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NYC Helpline: How To: Build a Community of Learners
How to Work Collaboratively Allison Demas

With the new mandated math program and the reading and writing workshop models there isn’t much room for flexibility in planning your day. If your school has blocked in math and reading periods, then you don’t have a choice at all. Add this arrangement to a team teaching situation and you either have an opportunity for incredible growth on the part of both the teachers and the students or an opportunity for total disaster. I have witnessed both. One problem arises from the selection of the teachers themselves. Very often they are hired separately without regard to personality or working styles. Administrators’ hands are tied due to the rules of licensing and seniority. The teachers’ hands are tied due to administrative decision.

So you have to make do with what you are given.

First look at your schedule. If your school has blocked in periods then you simply insert the reading, writing and math periods into those blocks. If your school allows flexibility in scheduling then you need to look for a large block of time which is consistently free, by that I mean uninterrupted time everyday. This should be your reading workshop period. It should be the same time everyday. If you can, follow your reading workshop with the writing workshop. This generally brings most classes to midday and a lunch period. Math can follow lunch.

Next, you have to look at yourselves. Critically examine your teaching styles. Look at the reading instruction first. If one of you is a stronger reading teacher then that person should initially undertake the task of all reading instruction. By default, the partner must handle the math instruction. Math instruction is easier to plan since the Everyday Math program gives a detailed daily schedule. Even if you are uncomfortable with math you just follow the guidebooks.

By definition, team teaching requires that one person teaches the lesson while the other person assists. Depending upon working and personality styles, this may mean interjecting in the group discussion. If you are very comfortable working with each other, then you may want to split the lesson, each teaching a portion or demonstrating how to work as partners. During guided reading each teacher should take a reading group. You may want to duplicate this during the math period.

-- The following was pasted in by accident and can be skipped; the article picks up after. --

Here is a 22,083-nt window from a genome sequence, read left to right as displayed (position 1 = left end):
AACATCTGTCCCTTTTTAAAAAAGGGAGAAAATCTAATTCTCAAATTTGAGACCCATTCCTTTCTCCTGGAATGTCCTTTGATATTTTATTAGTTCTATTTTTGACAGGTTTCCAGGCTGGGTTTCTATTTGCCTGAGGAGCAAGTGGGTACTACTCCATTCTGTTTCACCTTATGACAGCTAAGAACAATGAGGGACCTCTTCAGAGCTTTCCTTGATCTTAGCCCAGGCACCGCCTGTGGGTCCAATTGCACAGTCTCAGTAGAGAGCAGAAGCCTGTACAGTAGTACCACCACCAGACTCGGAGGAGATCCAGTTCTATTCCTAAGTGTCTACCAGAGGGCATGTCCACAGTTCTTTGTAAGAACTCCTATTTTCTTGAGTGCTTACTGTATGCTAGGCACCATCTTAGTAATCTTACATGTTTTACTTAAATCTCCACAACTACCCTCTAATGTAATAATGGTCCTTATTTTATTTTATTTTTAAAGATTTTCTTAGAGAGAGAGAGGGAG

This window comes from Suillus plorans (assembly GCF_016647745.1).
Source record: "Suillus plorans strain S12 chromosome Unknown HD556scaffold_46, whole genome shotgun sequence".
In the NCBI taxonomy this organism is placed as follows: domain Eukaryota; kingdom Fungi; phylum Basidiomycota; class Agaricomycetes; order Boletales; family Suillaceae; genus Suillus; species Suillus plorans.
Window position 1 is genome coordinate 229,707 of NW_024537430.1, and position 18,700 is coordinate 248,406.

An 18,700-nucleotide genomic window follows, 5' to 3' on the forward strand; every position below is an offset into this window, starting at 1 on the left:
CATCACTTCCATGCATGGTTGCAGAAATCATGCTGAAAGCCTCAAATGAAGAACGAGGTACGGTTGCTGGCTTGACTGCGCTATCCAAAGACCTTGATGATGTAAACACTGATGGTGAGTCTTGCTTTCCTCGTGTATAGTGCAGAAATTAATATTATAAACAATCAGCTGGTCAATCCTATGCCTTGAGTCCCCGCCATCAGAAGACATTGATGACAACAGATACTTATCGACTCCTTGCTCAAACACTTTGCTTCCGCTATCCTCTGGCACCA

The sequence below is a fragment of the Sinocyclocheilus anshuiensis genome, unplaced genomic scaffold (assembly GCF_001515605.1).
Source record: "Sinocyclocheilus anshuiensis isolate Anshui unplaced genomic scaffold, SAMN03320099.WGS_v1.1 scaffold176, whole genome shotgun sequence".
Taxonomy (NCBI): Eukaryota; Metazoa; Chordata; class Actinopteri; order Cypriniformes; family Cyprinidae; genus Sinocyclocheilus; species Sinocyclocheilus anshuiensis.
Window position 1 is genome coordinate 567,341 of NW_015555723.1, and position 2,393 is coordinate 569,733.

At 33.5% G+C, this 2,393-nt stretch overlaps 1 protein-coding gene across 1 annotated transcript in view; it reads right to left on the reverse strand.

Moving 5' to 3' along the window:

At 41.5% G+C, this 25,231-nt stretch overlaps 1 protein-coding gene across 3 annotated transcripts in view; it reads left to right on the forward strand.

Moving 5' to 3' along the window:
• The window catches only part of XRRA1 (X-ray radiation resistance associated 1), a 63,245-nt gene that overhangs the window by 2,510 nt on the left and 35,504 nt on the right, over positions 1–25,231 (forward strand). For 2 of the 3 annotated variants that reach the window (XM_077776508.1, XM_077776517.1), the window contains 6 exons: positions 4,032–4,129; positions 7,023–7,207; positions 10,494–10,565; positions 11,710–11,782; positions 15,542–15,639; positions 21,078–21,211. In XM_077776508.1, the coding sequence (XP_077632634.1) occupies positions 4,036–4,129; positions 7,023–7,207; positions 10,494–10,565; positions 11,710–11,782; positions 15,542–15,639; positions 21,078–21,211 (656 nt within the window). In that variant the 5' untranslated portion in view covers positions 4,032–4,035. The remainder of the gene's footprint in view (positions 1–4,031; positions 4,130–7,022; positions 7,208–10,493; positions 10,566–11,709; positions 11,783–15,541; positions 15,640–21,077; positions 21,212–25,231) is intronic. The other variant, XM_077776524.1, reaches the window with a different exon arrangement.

This does not mean that one teacher plans one topic (i.e. reading) and the other plans another. Your planning is done together. You both should be seeing all the students for reading (it’s not “my students and your students” - it is “they are our students”). You should both be assessing the student needs and discussing these needs. Your plans come from these needs. I did write that initially one teacher should undertake the task of all reading instruction. Note the word “initially.” That is how your year should start, until you get your footing and a routine begins to develop with the students. Once the students are comfortable with the way their day should flow, you each need to start taking responsibility to share the content instruction.

Before taking a team teaching position, you must first examine yourself, your abilities and your motives. If you cannot share responsibility, if you are not willing to relinquish authority, if you are not going to hold up your share of the burden, then you have no business in this position. It is not just a job. It is a very important and critical aspect of children’s lives. If you are thrown into a situation with someone ill-equipped to handle it then you must do everything in your power to make it work.

Part of working collaboratively means remembering that you are not the primary focus-- the students are. Everything must be done with their best interests in mind. If you are both professionals, and consider the students’ needs first, then you should be able to figure out what steps you need to take in order to make the year a successful and productive one for all concerned. It is a delicate dance and you need to work out the choreography.

 

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